• Don't overlook stuff in the back of commercial lease | Expert column
  • February 26, 2018 | Author: John E. Pearson
  • Law Firm: Willcox & Savage, P.C. - Norfolk Office
  • The average commercial lease can be daunting to review. Often containing numerous pages, your eyes may begin to glaze over after key provisions like rent and operating expenses are dealt with in the front of the lease.

    It can be difficult to surmise what all of the boilerplate language in the back of the lease means, and why any of it is necessary.

    Here is a portion of a sample tenant estoppel certificate provision commonly found in commercial leases:

    Tenant shall at any time upon not less than 20 days prior written notice from landlord, execute and deliver to landlord a statement in writing certifying the lease is unmodified and in full force and effect (or, if modified, stating the nature of such modification), the amount of any security deposit, and the date to which the rent and other charges are paid in advance; and acknowledging there are not, to tenant’s knowledge, any uncured defaults on the part of landlord hereunder, or specifying such defaults if any are claimed.

    When a potential purchaser or lender whose loan is secured by commercial property performs its due diligence, a key piece of information is the income stream generated by leases currently in effect, as well as the terms of such leases.

    A purchaser or lender will also want to know if there are any defaults, or any other types of disputes. Therefore, the purchaser or lender typically requires the landlord to obtain estoppel certificates that outline the key terms of the lease and the nature of any defaults and/or disputes.

    The purchaser or lender usually wants to see language in the estoppel certificate stating the tenant acknowledges the information in the certificate may be relied upon by the purchaser or lender. In anticipation of the need for estoppel certificates in the event of a sale or loan transaction, most commercial leases contain a section requiring the tenant to sign such a certificate upon the landlord’s request.


    FOR BOTH PARTIES

    Estoppel certificates legally bar the tenant from disputing any facts set forth. Once the potential buyer or lender has the estoppel certificates in hand, there is a greater level of comfort the terms in the corresponding lease are, in fact, the terms the landlord and tenant are performing under.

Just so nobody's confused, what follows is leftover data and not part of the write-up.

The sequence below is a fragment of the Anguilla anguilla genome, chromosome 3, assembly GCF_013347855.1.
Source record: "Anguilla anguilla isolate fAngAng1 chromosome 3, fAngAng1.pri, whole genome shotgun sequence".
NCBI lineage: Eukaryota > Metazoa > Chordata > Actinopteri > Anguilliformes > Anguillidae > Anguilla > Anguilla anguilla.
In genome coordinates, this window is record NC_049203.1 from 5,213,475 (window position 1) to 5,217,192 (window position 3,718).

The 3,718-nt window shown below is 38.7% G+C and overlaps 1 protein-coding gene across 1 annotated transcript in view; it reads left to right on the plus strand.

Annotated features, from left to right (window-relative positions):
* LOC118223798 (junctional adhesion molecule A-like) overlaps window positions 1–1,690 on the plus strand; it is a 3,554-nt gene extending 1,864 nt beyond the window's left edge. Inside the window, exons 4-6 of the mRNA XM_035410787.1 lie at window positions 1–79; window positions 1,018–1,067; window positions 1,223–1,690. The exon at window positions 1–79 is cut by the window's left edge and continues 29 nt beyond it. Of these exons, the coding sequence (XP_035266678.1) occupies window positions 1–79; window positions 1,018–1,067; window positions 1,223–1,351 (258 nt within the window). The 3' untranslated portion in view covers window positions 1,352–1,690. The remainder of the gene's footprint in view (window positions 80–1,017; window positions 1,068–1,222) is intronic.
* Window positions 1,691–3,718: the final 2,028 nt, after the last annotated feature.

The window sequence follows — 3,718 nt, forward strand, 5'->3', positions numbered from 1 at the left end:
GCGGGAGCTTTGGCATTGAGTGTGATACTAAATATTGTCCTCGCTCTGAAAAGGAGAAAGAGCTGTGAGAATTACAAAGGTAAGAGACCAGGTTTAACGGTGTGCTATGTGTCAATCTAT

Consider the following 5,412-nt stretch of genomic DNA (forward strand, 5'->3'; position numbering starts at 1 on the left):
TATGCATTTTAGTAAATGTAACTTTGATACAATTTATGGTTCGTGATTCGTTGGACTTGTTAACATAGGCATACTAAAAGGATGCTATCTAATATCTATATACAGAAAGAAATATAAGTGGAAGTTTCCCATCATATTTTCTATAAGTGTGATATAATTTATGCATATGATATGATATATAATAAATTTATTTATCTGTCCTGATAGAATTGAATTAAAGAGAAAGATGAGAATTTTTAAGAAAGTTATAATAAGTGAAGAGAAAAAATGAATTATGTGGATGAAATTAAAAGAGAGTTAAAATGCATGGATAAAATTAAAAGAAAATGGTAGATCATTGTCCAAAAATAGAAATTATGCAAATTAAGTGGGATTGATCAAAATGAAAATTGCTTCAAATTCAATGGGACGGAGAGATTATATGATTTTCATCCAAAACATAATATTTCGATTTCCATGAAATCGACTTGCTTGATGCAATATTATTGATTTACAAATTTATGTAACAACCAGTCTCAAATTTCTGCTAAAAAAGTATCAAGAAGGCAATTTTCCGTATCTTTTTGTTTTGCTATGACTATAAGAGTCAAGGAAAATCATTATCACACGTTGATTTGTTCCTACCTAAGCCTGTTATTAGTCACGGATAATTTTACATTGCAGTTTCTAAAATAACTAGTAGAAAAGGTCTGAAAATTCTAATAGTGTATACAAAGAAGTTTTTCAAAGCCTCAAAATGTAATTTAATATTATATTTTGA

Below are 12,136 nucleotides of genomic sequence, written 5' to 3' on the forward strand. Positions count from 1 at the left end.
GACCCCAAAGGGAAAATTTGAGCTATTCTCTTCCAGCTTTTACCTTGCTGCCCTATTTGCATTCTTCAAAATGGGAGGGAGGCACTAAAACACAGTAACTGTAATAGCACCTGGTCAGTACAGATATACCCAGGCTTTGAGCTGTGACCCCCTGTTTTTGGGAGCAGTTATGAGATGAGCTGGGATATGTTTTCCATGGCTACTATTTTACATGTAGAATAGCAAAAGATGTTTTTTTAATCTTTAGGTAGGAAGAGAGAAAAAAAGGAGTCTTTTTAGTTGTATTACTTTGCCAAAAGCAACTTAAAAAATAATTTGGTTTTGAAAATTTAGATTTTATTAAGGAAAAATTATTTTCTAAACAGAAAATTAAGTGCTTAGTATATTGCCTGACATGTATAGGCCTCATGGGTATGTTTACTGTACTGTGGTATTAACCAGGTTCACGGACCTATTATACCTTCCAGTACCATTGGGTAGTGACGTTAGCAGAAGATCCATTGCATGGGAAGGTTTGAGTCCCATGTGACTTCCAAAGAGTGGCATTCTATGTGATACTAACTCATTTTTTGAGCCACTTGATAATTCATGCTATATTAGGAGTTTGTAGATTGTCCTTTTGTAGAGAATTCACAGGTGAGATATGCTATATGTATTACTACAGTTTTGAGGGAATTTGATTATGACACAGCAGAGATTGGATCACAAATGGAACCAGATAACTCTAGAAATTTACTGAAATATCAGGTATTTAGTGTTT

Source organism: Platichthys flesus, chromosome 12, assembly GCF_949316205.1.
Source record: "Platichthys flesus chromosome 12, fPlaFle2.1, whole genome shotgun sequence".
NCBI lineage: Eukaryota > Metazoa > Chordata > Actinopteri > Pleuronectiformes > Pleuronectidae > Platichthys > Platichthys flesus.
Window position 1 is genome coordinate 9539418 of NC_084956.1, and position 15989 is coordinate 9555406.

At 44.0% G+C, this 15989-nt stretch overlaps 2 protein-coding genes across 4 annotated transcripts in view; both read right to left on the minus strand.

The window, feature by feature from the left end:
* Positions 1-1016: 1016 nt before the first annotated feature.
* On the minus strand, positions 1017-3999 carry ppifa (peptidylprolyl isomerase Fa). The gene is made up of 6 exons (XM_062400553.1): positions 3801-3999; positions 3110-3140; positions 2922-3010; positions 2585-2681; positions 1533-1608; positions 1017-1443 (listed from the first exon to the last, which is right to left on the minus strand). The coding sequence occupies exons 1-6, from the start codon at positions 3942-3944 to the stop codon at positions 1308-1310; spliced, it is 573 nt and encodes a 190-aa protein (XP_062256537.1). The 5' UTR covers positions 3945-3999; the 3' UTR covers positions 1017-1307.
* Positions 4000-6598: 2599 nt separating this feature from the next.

All of this may seem innocuous enough during lease negotiations, but when a tenant is faced with signing an estoppel certificate during the term of the lease, tenants are often and understandably reluctant to do so. Remember, since the tenant is barred from disputing facts in the estoppel certificate at a later date, the tenant may have trouble making a future claim against its landlord.

    For instance, if the landlord was in default under the lease at the time the estoppel certificate was signed and it states no such landlord default exists, the tenant may be out of luck.

    Further, since an estoppel certificate often states the contents may be relied upon by a third party, a tenant faces potential liability from a purchaser or lender if any statements are false. On the other hand, it is usually critical for the landlord to receive these tenant-executed estoppel certificates in order for the landlord’s sale or loan transaction to close.

    How can a savvy tenant or landlord protect themselves when negotiating the estoppel certificate provision in a commercial lease?


    GUARD AGAINST SURPRISE

    For the tenant, it may be helpful to include an estoppel certificate as an exhibit to the lease so there is no surprise when the time comes for a tenant to sign one. More importantly, the tenant should require language be added stating the tenant certifies “to the best of tenant’s knowledge” the contents of the estoppel certificate are true.

    This may allow the tenant to make a reasonable claim the contents of the estoppel certificate were not accurate and/or to avoid potential future liability.

    On the other side, language in the lease should allow the landlord to sign an estoppel certificate on the tenant’s behalf in the event the tenant does not sign the certificate within a certain period of time.

    Further, a landlord will typically expressly state failure to comply with the estoppel certificate obligation constitutes a default.

    Estoppel certificate provisions should not be overlooked. When a landlord tries to sell or finance commercial property, these certificates are often a critical piece in closing the deal.

    If a tenant does not sign the estoppel certificate and the landlord has no reasonable remedy to force the tenant’s hand, an advantageous deal for the landlord may be thwarted.

    On the other hand, a tenant should guard against being barred from claiming an unknown landlord default and/or potential future liability.